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3 things China has to offer that you should try at home

For generations, Chinese have been obsessed with luxury. Life in China is thought of as having a “clean and clean, opulent life,” but for many Chinese, this is just not possible for them.

China’s economy has always boomed, but last year’s economic slowdown has brought the effects to the masses, and the three pieces of advice below should make you give Chinese a try!

1. Eating at an authentic Chinese restaurant.

With non-filtered air, China has some of the most polluted air in the world.

The decision to vacation in China is not so much about looking in the price range or lifestyle, but about how safe you can be in getting the best from life.

If you’re headed out and about, it would behoove you to stay in an AirBnB. The AirBnB app has an extensive partner selection, where guests can find restaurants, gyms, spas, hair salons, and more.

Or, just reach for the hospitality equivalent of a “must have” in the local mini-market – fresh fruits and vegetables. Health and wellness in any culture is closely connected to tradition, so if a local makes an extra effort to match the freshness, it usually reflects on you.

2. Visiting a local co-working space.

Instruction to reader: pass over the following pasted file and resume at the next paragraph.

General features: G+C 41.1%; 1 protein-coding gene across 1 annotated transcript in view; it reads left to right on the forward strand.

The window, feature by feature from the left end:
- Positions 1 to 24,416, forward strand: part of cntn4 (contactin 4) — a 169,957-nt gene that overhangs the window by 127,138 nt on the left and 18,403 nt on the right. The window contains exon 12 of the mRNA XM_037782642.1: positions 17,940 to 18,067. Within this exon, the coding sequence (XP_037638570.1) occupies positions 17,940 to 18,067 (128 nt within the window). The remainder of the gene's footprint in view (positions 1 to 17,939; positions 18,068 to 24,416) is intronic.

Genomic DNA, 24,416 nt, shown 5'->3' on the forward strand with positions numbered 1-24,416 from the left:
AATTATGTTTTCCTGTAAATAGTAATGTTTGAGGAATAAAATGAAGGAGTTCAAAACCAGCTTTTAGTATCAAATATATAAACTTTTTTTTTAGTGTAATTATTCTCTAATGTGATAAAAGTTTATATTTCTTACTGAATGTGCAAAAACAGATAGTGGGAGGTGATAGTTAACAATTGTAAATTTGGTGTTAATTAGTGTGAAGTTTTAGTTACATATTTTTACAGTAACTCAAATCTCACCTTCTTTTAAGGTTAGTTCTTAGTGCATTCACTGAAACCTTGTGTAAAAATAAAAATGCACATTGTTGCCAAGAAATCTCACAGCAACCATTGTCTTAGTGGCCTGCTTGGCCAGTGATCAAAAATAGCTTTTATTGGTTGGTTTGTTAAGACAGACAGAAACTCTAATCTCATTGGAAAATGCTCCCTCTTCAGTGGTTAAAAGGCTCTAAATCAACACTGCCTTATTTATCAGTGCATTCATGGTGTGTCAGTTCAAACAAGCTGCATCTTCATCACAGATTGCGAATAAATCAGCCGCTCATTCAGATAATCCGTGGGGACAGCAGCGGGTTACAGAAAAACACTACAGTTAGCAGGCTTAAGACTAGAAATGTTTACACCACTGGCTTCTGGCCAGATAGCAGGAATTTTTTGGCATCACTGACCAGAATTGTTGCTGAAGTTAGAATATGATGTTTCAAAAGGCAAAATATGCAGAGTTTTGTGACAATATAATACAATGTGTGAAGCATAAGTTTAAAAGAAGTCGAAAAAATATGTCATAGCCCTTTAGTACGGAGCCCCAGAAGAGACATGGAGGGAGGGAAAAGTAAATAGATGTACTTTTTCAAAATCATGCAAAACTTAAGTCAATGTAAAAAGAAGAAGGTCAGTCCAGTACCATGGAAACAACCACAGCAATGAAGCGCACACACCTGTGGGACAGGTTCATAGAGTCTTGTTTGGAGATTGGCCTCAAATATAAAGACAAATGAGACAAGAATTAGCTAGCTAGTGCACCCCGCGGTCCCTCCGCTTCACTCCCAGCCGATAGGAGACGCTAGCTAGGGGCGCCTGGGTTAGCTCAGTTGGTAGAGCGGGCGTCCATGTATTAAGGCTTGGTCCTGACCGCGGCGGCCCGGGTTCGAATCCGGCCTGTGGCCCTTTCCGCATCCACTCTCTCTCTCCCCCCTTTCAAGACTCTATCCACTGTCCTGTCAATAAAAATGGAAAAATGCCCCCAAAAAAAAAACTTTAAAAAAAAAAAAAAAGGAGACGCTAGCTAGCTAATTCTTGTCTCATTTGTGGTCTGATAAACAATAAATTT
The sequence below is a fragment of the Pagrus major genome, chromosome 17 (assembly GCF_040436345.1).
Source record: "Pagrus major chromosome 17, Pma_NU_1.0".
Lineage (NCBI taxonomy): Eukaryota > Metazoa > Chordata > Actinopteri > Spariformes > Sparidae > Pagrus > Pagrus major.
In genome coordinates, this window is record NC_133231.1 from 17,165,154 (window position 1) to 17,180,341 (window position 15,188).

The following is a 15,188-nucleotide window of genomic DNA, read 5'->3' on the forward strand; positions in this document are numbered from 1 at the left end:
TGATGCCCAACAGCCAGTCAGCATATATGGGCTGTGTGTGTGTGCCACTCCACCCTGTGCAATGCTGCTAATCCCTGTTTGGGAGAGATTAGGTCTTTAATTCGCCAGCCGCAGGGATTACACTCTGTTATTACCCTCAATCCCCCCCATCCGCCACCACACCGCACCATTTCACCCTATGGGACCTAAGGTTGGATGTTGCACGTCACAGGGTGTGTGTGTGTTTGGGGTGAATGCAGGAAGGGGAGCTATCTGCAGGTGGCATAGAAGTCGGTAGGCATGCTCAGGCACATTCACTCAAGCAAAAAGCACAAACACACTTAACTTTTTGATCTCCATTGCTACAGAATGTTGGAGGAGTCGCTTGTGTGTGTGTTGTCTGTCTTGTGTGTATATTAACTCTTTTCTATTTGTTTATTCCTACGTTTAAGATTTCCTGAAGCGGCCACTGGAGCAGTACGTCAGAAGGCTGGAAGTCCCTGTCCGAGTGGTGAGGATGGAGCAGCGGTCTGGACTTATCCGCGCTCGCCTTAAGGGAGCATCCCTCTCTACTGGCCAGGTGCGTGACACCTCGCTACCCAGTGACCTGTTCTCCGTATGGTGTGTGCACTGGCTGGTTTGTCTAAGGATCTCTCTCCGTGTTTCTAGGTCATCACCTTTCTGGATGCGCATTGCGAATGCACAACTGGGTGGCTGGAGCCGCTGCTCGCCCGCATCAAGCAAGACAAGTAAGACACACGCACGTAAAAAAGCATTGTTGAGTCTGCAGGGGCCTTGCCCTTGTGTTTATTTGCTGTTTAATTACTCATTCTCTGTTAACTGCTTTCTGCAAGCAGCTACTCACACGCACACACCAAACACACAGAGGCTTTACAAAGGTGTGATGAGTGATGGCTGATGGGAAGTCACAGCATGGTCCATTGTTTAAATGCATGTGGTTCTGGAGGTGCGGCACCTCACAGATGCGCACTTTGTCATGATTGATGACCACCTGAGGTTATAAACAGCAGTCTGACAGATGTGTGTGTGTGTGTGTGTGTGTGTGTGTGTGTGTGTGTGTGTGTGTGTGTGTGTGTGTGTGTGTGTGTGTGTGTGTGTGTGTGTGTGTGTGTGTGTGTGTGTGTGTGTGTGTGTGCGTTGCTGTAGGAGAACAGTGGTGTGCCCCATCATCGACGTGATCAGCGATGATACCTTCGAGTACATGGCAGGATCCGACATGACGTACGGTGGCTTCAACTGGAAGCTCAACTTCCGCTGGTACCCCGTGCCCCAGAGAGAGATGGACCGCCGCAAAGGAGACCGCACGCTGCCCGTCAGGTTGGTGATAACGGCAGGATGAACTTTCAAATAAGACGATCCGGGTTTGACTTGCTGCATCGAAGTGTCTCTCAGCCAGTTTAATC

You don’t have to wait for your French manicurist to arrive when you’re abroad.

Chinese co-working spaces feel like part of the physical structure of the establishment.

This includes, but is not limited to all of the traditional staples of China – rent-a-kits, massage rooms, on-site doctors and dentists, restaurants, studios, shops, weekend wonderlands, university faculties, parks, historical landmarks, and more.

Just as great work can be done in any environment, there is no better natural setting for that work to happen than your own private, non-work-related space, which many co-working spaces provide.

To learn more, check out the latest Alibaba partnership to create a competitive platform to discover and learn more about China’s unique green co-working spaces.

3. Being mindlessly accepted into local societies.

Chinese welcome you when you enter their worlds.

One of the biggest questions I’ve heard from the Chinese is, “How come you think it’s so much different to how people in the West have it?”

All of China’s work in creating their global reputation started with Chinese hard work and not others’ judgments. This ethos might seem to be foreign to many Westerners.

It is only through daily engagement and engagement with the Chinese people that we start to learn that it is their way of life that is still, itself, a work in progress.

Until this dialogue happens, we fall into the trap of over-thinking, trying to translate experiences as if they were the only ones possible.

Traveling to China is a chance to step out of our understanding and experience not only the best China has to offer, but also to work with it and understand how it makes its unique way of life possible.

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